The scenario for the 2018 Pacific Rim Collegiate Cyber Defense Competition (PRCCDC) was a power company SCADA system called Scadacs. The blue teams, made up of 8 students from different colleges, had to keep a simulated SCADA network up and running while defending against a group of professional penetration testers, the red team. But we felt it wasn’t enough for the students to be victim of data loss and website defacements, if the red team got into their system they could literally shut off the power.
At first I had the idea that if they are managing a SCADA system we need something more than a collection of servers simulating that type of environment, we needed some blinking lights. I had recently been playing with Raspberry Pis, Arduino, and their GPIO capabilities and it seemed like a fairly simple task to use one of these platforms to have colored LEDs indicate the status of their services. If Apache is running, the light is green. If it’s down, the light would be red. Before we really had a firm idea on exactly what we would be monitoring I started to build a prototype.
The first proof of concept was just a Raspberry PI and a breadboard shoved in a cardboard box with red and green LEDs. It wasn’t anything fancy but I was able to use it to demonstrate the idea to a few of my co-workers. We then started talking about what we should actually be monitoring and we came up with the idea that Scadacs has three power stations they need to keep online. Wind, Nuclear, and Hydroelectric. The Raspberry Pi would indicate the status of each as well as the status of the overall power grid.
The second prototype was a standing board rather than a box with the Pi mounted on the front and used RGB LEDs that could be green, yellow, or red. We decided that there would be a simple webpage that indicates the status of each of the three power stations and the blue teams would have to keep an eye on this page to keep each one within it normal operating parameters. RPMs for the wind turbine, temperature for the nuclear reactor, and water lever for the hydroelectric generator. During the competition we would be able to manipulate the wind speed, core temperature, and water flow. The students would then need to manipulate resistance, coolant flow, and the spillway respectively to keep the gauge, and the LED green. If any of the power were in the red for 30 seconds, it would go into “offline” status and need to be brought back online via a Linux based menu system, which could tale up to 3 minutes (just to make the students squirm while they watch a slow moving progress bar). If all three power stations went offline, to power grid would be down.
All this was great, but it still felt like it was missing something. I mean, so what if a fake power grid is down and the light is red. Between keeping the red team out and responding to business injects the students would have more important things to worry about than a red light. Then I thought, “what if I could actually turn of the power?” And that’s when my evil plan came into being. If the power grid goes down, we’ll kill the power to half the students workstations.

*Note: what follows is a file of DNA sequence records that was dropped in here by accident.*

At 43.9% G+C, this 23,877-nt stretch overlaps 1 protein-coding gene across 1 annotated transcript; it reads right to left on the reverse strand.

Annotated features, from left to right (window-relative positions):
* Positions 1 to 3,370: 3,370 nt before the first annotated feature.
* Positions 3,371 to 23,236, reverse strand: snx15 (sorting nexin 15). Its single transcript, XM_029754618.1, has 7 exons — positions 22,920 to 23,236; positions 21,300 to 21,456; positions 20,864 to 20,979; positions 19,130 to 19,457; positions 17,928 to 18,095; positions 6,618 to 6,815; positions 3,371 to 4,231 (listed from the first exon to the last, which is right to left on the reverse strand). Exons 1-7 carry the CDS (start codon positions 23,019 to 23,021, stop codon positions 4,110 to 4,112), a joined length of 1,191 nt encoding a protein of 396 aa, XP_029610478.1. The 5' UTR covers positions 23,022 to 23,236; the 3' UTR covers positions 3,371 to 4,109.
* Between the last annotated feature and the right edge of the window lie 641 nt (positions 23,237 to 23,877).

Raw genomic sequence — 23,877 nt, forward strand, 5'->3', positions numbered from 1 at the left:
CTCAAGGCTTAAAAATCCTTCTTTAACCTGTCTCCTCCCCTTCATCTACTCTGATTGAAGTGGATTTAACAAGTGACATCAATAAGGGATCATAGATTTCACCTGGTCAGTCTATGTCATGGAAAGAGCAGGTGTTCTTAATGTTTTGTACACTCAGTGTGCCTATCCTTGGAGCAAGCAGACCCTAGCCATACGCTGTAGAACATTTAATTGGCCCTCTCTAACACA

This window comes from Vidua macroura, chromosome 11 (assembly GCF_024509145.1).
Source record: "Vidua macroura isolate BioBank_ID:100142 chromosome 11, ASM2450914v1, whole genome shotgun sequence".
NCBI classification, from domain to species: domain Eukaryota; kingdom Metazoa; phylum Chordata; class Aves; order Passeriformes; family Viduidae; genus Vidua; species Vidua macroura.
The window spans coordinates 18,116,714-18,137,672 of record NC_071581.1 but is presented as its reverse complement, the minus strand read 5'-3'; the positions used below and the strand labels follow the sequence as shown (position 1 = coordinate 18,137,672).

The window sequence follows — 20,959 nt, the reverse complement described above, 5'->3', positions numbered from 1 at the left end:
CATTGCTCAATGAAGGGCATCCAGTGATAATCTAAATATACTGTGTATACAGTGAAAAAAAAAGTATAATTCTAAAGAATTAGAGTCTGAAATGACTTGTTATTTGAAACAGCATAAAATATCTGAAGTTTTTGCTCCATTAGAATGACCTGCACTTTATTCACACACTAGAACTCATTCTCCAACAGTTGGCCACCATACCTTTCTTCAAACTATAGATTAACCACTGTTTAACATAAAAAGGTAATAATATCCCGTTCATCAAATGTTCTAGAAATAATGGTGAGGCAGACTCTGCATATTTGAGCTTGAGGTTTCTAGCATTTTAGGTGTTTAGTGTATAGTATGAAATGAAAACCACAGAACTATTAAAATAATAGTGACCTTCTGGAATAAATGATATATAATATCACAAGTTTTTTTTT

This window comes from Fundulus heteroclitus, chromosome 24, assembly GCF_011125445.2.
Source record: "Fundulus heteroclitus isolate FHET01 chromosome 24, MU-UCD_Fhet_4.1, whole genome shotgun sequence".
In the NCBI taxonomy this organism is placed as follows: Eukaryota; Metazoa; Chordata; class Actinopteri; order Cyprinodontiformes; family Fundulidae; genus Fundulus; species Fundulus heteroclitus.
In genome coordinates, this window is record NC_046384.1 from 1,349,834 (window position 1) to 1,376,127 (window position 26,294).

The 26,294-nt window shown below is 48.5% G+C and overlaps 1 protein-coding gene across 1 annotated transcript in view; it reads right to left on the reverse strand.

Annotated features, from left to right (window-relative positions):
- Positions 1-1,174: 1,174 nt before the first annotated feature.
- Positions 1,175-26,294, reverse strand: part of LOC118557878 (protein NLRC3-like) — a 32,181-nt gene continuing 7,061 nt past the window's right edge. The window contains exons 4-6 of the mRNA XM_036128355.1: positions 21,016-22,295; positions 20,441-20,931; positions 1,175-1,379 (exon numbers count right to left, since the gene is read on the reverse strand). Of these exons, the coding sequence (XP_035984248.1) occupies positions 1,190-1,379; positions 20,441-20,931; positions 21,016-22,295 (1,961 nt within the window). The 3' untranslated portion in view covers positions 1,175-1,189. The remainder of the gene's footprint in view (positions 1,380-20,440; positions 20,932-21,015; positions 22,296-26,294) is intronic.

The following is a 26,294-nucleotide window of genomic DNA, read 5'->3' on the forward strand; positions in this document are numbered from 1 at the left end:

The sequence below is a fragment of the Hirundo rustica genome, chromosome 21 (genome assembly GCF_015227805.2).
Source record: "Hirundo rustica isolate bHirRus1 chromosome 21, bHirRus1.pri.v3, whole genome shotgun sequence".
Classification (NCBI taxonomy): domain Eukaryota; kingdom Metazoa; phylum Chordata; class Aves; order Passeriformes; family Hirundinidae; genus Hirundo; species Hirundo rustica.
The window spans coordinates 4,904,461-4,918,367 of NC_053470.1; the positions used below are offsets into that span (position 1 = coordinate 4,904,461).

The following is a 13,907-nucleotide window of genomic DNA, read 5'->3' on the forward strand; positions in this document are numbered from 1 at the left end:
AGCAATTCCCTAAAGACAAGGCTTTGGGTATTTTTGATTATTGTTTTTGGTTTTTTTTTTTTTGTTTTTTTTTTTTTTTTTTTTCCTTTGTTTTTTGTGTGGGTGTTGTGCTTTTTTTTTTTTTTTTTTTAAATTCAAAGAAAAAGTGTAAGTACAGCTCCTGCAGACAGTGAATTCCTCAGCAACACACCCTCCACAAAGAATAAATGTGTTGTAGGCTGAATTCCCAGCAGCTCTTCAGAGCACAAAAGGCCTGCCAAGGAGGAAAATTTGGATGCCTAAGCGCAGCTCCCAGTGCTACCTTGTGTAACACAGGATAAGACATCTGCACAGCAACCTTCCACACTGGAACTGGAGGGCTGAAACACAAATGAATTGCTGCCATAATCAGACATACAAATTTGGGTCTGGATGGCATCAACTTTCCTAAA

The prototype needed one more thing. A relay to kill power. This was the final piece. Now I could start building the final thing. The stand would be made out of plexiglass and the breadboard would be replaced with a PCB (printed circuit board). The first step was take the schematic for the circuit on the breadboard and turn it into something that could be laid out on a PCB using KiCad. With the help of Don McLane at the University of Washington Tacoma I milled my first PCB and using the laser cutter at FabLab Tacoma I cut out the plexiglass for the stand. After ordering a few parts like a rainbow IDE ribbon from digikey I had everything I needed for a final prototype.
There we go, a final prototype. Now I just need to make 14 of them. Datrium was kind enough to provide us with 14 Raspberry Pis in a beautiful clear case. For the final production run we went with smoked plexiglass. And with the final tough of a printed window cling for labels, here is the final result.
And now to see it in action…
I used a mixture of python, bash, and java scripts and a MySQL database to pull it all together in the back end and make it work. Once the red team got a hold of the database and could manipulate the parameters we had power shutdowns happening left and right. What started out as a simple project ended up taking way more time and money that I first thought, but you can’t argue with the results. And you can’t put a price on the satisfaction you get from watching the students reaction when that siren sounds and they have not a clue what’s about to happen.
All code for this project is available at https://gitlab.com/kgiessel/scadacs.
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